One Size Fits All? Think Again

In the world of fashion, there exists an occasionally-employed sizing device of "one size fits all" (OSFA). Loosely translated, this usually ends up meaning something more like one size fits few, and most will have to make do somehow. I've learned to be cautious and somewhat skeptical when I see OSFA in clothing, as how is it remotely possible that the same garment could fit me at 5'9" and 130 pounds and my sister at 5'2 and 110 pounds.

I've been using the metaphor of "trying on different dresses" to describe what exploring the dating world has been like, and not surprisingly, am finding that here, too, one size definitely does NOT fit all, particularly as far as communication goes. In the old days, when there were only land-line phones, you either spoke to someone or saw him, plain and simple. (In the old, old days, you waited for him to call, too, but that's another whole story!) Now, with text, phone, Facebook, email, Skype,and online dating, there are not only multiple methods of communication, but such different comfort zones with each! With one man I'm seeing, we pick up the phone and call each other frequently, a reminder that although we may not see each other for weeks, we're part of each others' lives. Another man I'm seeing is quite content with the occasional email and picking up where we last left off when we see each other. I've dated a man who does not have a cell phone(!), another one who only checks his email at night, and yet others for whom their iPhones have become appendages.

What has become obvious is that clarity of communication does, indeed, have to fit all. The banter of email can lead to misconstrued intent, the awkwardness of long pauses on the phone can lead to unintended messages, and dead cell phone batteries can lead to missed signals. It's funny how with more modes of communication available than ever, the need for getting the right fit of a clear message is more important than ever.

Sunday, June 20, 2010

Yes, Great Design and Attitude Can Co-Exist

This past week in Chicago I stayed at a new (to me) hotel, Dana (not "the" Dana or "Hotel" Dana, just Dana), and as anyone who has seen my Facebook posts knows, I am absolutely smitten with this place. I've Yelped about it and written my praise directly to the hotel. Why? Because this place manages to pull off great design, a modern vibe, delicious comfort, and superb service.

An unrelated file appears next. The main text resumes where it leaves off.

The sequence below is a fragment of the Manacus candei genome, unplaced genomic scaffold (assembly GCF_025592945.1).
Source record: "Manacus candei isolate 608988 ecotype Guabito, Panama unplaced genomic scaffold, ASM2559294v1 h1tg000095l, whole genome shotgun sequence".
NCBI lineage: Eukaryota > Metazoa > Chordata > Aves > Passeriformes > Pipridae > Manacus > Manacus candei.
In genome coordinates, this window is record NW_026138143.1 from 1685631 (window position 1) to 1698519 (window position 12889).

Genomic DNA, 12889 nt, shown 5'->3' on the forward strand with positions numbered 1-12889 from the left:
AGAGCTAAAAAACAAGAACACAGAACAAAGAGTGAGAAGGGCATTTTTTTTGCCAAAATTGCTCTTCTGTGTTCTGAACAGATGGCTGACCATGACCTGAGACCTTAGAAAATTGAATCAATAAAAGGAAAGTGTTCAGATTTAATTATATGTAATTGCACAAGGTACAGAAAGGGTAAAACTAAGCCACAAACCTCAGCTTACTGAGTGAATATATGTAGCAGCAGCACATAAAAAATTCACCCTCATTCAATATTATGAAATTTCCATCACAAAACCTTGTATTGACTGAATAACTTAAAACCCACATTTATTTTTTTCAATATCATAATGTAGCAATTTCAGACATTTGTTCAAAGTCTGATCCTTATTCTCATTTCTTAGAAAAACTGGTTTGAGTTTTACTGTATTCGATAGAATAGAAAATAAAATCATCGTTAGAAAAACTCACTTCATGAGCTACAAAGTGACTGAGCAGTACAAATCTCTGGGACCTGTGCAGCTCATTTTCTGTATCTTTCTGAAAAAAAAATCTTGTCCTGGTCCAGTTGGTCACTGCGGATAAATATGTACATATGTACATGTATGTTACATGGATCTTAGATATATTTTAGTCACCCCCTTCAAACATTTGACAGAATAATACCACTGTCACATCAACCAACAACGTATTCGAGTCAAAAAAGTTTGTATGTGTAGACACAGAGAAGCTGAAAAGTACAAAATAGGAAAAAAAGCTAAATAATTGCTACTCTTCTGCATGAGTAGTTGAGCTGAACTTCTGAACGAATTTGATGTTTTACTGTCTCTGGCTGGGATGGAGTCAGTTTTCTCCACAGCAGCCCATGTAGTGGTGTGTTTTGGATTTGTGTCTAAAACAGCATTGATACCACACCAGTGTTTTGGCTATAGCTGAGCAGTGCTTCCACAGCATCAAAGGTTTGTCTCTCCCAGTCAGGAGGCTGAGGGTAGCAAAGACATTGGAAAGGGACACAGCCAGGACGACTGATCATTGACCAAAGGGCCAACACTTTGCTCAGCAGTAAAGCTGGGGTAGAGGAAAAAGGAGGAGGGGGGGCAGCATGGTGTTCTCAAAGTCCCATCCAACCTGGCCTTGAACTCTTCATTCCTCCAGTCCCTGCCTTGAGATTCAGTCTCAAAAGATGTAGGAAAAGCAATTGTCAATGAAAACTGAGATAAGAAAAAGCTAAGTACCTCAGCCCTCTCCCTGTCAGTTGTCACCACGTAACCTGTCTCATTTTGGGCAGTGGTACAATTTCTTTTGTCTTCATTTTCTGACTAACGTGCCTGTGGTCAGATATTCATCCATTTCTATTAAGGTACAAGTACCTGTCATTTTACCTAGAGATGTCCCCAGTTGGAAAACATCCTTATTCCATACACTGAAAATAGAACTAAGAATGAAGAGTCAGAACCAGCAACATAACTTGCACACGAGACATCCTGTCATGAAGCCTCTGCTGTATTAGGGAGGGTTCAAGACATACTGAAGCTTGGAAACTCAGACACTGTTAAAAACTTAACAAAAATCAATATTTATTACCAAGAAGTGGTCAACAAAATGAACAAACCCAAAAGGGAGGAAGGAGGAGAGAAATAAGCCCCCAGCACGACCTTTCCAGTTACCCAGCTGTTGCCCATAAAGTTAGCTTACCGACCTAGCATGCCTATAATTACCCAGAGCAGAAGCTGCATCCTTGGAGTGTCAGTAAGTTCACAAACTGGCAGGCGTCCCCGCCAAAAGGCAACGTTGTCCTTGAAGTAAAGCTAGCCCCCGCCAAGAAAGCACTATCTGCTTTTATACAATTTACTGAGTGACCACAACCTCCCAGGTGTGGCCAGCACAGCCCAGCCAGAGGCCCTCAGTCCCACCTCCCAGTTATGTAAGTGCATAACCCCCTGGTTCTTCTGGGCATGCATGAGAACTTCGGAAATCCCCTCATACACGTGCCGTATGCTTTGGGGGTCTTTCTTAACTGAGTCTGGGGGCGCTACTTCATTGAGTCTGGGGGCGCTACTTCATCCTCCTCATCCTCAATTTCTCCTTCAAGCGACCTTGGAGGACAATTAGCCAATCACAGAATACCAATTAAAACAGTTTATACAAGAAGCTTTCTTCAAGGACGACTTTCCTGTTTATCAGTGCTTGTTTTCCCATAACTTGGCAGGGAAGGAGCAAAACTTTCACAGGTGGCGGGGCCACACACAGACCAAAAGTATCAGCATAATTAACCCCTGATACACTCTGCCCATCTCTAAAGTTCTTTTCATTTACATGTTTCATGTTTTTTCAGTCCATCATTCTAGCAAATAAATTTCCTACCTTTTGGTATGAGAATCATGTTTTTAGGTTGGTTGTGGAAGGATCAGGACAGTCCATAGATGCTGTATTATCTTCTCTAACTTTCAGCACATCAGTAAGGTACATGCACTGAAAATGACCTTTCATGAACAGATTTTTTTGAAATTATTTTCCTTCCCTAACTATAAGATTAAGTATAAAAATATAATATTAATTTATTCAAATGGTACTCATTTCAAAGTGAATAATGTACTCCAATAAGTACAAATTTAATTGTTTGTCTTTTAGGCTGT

Often it has been my experience that hip, modern, uber-designed hotels also come replete with attitude. I refer to these hotels as "homes of the terminally hip", places where you are ignored for as long as possible if you don't seem cool enough, and where there always seems to be some sort of secret handshake that I don't know. Think the Ian Schrager hotels, where it's impossible to use a sink without splashing all over the beautiful tiny bathrooms. Think So-Ho not-so Grand and the imperious reception staff. But not Dana. Dana was just right.

The entire visual experience was stimulating and well curated, from the giant mosaic behind the reception desk to the undulating carved and sculpted walls. While all of this might have been overwhelming, the friendliness of the staff acted as a counterpoint to the supreme visuals. Everyone - EVERYONE - was extremely friendly and outgoing, hip and helpful. This was much like the experience a friend and I had a few months ago at the Black Cat Bistro in Boulder, where the outstanding food was accompanied by a consistently attentive, knowledgeable and friendly staff. We learned at Black Cat that the chef-owner actually Myers-Briggs types all potential hires, and only hires people he likes, with less regard to their experience and more regard to their personality. It made me wonder if a similar hiring practice is employed at Dana as well.

However they make it happen at Dana, my hat goes off to them. Businesses like this fuel my optimism and belief that great design can - and should - co-exist with great social behavior.

Thursday, June 17, 2010


I was thinking about the concept of self-care the other night as I returned from a rigorous day of work and checked into my hotel spa for a massage. Once upon a time I might have considered getting a massage to be overly self-indulgent, but that night I knew that I was in need of some downtime, some "only about me" time.

Several years ago one of my very closest friends introduced me to the term "selfcare", as in, "What are YOU doing for self-care these days?" At that time I was doing very little, being a full-time executive and a full-time mom. Somehow, I never seemed to "find" the time to think about me. The problem with that is that it becomes a habit, a way of life, until you can begin to think that there's not much of you left to care for.

Once my kids were grown, it was obvious that there was a great big hole where Lisa used to be, a hole left by my ignoring myself while tending to others. And so, I have been exploring how to take care of myself, looking at everything from exercise to eating, sex to mani-pedi's, vacations with friends to turning off the phones when I want to be alone, massages to beach walks. While I may still have difficulties recognizing when I need some self-care, I figure it's better late than never. And I am fortunate to have friends who are willing to act as my mirror and give me a little nudge now and then.

Wednesday, June 16, 2010

Life at the Top

This will be a short post, as I am traveling (again) in Chicago for another photoshoot for Artful Home. In the old, pre-recession, big company days, a photoshoot often felt like a combination of hard work and glamour, with all the trappings of travel, producers, caterers,people assisting people, etc. Today is a different story, with just two of us from the company doing everything from driving the truck to unloading, from art directing to producing, from soup to nuts, with great people back at the office wearing just as many hats in the process. Did I think this is what life as a CEO of a small company was going to be like? I'm not sure. The crazy thing is, I like this a whole lot better. OK, full disclosure, if the air conditioning in the truck had not decided to die and our hotel had actually had the room we reserved, I would have liked it even better. But the hands-on nature of the work now, the ability to control and say that the buck actually stops here with no one else accountable or to blame, is empowering and liberating. And now I know I can drive a truck as well!